While there’s still not enough science to conclusively confirm that pesticides, particularly the class known as neonicotinoids or neonics, are to blame for declining bee populations, U.S. retailers are yielding to consumer concern over the chemicals and beginning to sell fewer plants that contain traces of the pesticides, says a new report by the Pesticide Research Institute.
“Less than a quarter of the trees and flowers from stores and nurseries tested by environmental activists contained pesticides at levels that could be harmful to bees,” reports the Los Angeles Times. “Two previous reports, in 2013 and 2014, revealed that more than half of the samples contained potentially dangerous levels of chemicals linked to bee deaths.”
Bees pollinate an enormous amount of food—about one-third of our food crops are the result of bee pollination. But bees around the globe are abandoning hives and dying off at alarming rates—a condition referred to as colony collapse disorder.
Neonics, which mimic nicotine-based insecticides naturally produced by some plants, have been identified among the leading suspected causes in colony collapse disorder. Earlier this year the EPA identified imidacloprid, a type of neonicotinoid, showed a potential risk to bee hives. EU regulators recently enacted a temporary ban on several types of neonics to see if bee populations recover in the absence of the chemicals.
While more than 60 retailers have made pledges to phase out neonicotinoid pesticides from their nurseries, Home Depot and Lowe’s, the two leading home improvement chains, have been called out for leading the movement away from the chemicals in their plant selections, while Wal-Mart and True Value have yet to make similar commitments.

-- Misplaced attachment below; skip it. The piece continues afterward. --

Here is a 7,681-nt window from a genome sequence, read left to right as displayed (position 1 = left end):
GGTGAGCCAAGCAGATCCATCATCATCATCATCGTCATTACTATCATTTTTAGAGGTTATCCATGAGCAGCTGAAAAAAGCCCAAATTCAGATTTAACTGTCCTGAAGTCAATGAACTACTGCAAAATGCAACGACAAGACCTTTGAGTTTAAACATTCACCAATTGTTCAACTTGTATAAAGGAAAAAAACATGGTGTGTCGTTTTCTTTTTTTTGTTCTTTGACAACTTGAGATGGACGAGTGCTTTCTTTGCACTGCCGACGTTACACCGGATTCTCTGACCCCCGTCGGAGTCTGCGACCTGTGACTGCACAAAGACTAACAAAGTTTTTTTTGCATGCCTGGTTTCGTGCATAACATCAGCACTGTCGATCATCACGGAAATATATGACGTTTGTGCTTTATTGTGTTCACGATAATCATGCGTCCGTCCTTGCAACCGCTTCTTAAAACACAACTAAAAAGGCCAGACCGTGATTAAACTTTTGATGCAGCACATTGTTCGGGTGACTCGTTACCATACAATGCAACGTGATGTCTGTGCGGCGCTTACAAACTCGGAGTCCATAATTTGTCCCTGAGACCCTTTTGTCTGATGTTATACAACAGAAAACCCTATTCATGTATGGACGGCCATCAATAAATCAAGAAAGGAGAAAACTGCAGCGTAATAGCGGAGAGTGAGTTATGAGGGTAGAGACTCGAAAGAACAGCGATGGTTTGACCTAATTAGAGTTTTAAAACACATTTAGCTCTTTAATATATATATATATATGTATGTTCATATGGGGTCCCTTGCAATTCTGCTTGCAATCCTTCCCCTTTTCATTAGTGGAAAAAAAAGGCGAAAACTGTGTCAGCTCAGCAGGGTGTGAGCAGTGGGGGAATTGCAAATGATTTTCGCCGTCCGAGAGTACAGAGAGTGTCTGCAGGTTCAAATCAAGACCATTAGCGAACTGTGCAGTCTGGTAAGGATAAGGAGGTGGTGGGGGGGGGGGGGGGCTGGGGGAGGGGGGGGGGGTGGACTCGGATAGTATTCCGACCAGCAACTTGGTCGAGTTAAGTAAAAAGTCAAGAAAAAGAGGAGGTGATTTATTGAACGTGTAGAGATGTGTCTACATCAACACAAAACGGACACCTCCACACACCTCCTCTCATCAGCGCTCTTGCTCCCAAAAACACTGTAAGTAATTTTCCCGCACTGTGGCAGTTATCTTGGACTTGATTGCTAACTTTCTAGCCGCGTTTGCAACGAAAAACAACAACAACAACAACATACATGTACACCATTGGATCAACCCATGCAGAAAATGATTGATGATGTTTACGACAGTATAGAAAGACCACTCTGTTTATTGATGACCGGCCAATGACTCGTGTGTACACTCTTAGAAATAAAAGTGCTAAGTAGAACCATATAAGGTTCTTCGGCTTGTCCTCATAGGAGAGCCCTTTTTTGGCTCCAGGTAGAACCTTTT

“The market is shifting away from selling bee-killing pesticides, and retailers including Ace Hardware and True Value are lagging behind their competitors,” Tiffany Finck-Haynes, food futures campaigner with Friends of the Earth told the Times.
Exposure to neonicotinoids has been linked to numerous issues for bees including failure to forage, declining number of queen bees, poor hive communication, and even reduced sperm count.
But despite growing acceptance of the dangers associated with neonics, manufacturers of the chemicals, including Bayer CropScience, contend that the products are safe.
“Over its 20-year history, there has not been a single documented honey bee colony loss that can be attributed to a labeled use of imidacloprid,” Bayer CropScience spokesman Jeff Donald told the Times.
Neonicotinoids are widely used on numerous crops, including wine and table grapes, tomatoes, oranges, and cotton, “California farmers applied nearly 144 tons of imidacloprid on more than 1.5 million acres in 2013,” reports the Times. But it’s most widely used in pest control, such as termite remediation, reports the Times. More than 37 tons are used annually in homes and businesses.
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